Representatives of Parliament, the judiciary, the City Council, the arts and industry heard Sir Alexander Fleck describe the building as a landmark in the development of the Australian manu-facturing industry.

“It Is not simply a company event, but an Australian achievement,” he said.

It was also a pledge of confidence in Australia’s future.

The move towards industrialisation, represented in the I.C.I. building, was very much part of the current Australian scene.

“In the short time I have been here I have seen remarkable progress in both science and industry,” he said. “Facilities that were almost undreamed of 10 years ago are now taken for granted.”

Balanced Activity

At the same time he was aware of the need for increased agricultural production in Australia.

“Australia is rightly diversifying its activities so that it will not completely depend on its exports of wheat and wool, especially since these commodities may fluctuate violently in price,” Sir Alexander Fleck said.

The new, nearly completed, I.C.I. building

The new, nearly completed, I.C.I. buildingCredit:The Age Archives

“This diversification must come from industry.

“Because of the drift away from agricultural employment, a higher output of farm and of pastoral products will depend on increased mechanisation and improved methods.”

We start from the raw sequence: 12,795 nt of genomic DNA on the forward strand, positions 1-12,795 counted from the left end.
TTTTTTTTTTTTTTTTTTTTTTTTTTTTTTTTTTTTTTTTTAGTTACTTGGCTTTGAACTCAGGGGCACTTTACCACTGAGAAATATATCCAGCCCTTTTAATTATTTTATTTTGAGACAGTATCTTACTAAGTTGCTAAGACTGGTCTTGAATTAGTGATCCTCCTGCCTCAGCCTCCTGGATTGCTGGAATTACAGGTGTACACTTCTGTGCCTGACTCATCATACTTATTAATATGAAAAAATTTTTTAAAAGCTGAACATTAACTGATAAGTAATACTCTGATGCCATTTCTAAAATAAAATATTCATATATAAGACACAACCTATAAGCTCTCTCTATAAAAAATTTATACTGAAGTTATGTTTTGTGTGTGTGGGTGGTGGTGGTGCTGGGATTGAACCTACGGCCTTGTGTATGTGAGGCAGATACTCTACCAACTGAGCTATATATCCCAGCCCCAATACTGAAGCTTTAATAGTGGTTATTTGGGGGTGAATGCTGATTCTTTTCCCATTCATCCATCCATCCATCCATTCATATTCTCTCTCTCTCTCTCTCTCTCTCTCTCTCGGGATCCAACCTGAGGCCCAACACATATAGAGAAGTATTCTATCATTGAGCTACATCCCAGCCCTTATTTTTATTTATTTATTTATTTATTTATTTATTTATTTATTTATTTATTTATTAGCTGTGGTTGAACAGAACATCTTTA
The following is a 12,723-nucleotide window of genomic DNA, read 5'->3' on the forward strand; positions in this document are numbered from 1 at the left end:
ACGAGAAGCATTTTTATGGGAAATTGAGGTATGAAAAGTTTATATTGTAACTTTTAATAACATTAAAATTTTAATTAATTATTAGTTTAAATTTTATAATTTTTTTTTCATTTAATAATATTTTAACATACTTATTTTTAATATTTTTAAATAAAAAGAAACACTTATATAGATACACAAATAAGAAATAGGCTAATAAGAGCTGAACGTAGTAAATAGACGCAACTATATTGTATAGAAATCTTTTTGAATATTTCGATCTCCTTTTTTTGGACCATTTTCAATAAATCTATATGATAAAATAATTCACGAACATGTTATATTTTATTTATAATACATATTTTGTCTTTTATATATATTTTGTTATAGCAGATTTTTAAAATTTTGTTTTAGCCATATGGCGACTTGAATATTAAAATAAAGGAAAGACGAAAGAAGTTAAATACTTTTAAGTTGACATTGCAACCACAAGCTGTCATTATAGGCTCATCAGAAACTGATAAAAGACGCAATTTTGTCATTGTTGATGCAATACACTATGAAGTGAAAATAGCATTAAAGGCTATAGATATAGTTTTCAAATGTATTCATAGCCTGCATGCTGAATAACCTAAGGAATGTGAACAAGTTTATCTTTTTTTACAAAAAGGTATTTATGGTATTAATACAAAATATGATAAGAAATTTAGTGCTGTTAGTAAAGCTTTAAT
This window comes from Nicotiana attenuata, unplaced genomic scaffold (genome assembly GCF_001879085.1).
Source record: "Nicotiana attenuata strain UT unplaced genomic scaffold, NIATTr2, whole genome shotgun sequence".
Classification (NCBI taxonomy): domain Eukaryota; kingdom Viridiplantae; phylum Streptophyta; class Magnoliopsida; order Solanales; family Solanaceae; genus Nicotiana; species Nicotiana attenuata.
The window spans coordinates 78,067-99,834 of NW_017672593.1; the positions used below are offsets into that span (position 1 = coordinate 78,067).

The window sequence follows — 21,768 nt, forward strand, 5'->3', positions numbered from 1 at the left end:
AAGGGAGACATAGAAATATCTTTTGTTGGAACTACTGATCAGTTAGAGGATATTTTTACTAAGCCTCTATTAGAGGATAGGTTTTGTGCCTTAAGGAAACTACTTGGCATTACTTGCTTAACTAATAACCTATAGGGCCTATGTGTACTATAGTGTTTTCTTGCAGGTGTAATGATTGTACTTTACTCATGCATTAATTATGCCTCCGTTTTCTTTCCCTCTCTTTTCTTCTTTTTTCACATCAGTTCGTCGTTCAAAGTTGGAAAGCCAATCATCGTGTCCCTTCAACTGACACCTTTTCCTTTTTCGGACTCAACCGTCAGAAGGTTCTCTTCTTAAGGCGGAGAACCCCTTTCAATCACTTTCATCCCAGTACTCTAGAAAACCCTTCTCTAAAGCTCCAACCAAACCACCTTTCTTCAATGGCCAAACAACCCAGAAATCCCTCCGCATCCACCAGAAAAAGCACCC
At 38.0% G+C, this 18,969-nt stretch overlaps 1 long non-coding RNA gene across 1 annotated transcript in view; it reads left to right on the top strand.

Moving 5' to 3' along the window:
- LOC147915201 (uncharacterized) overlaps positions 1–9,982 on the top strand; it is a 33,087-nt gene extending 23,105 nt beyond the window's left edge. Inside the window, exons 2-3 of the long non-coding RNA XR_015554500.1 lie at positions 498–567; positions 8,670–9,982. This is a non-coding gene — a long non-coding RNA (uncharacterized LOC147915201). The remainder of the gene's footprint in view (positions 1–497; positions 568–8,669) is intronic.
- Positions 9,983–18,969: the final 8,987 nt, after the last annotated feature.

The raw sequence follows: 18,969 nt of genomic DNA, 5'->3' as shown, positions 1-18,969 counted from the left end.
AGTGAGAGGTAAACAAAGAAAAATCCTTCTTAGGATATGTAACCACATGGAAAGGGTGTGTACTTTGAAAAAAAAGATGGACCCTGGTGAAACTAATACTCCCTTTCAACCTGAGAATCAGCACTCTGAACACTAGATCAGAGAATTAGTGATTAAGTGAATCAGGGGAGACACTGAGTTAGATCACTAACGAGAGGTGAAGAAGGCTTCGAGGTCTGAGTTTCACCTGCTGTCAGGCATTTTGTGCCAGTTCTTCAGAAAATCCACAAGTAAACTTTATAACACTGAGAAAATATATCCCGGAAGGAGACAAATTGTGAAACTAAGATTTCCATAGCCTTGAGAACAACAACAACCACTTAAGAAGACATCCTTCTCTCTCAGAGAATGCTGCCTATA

He said that to produce the essential mechanical equipment and to provide amenities for the many parts of Australia which were remote from the larger towns, considerable industrial efforts would be needed.

“At this stage it is clearly not within the power of Australian business to produce unaided the very large sums needed for development,” Sir Alexander Fleck said.

“But, if Australia can solve its water problems, which does not seem impossible, and if it can continue to attract the numbers needed to build up its population, the great surge forward that we are seeing now represents only a beginning.”

Open to Public

I.C.I. House was begun in September, 1956, and completed in October this year. It is 275 feet high, and the main block is 19 stories above ground.

It has space for 1500 office workers, a canteen on the 18th floor to seat 400, a theatrette and a car park in the basement for 65 cars.

From 6 p.m. tomorrow until December 19 the building will be open to the public. The hours of opening are 6 p.m. to 9 p.m. on week days and 2 p.m. to 5 p.m. on Saturdays and Sundays.

The 2/ admission fee which will be charged will go to the Lord Mayor’s Fund.

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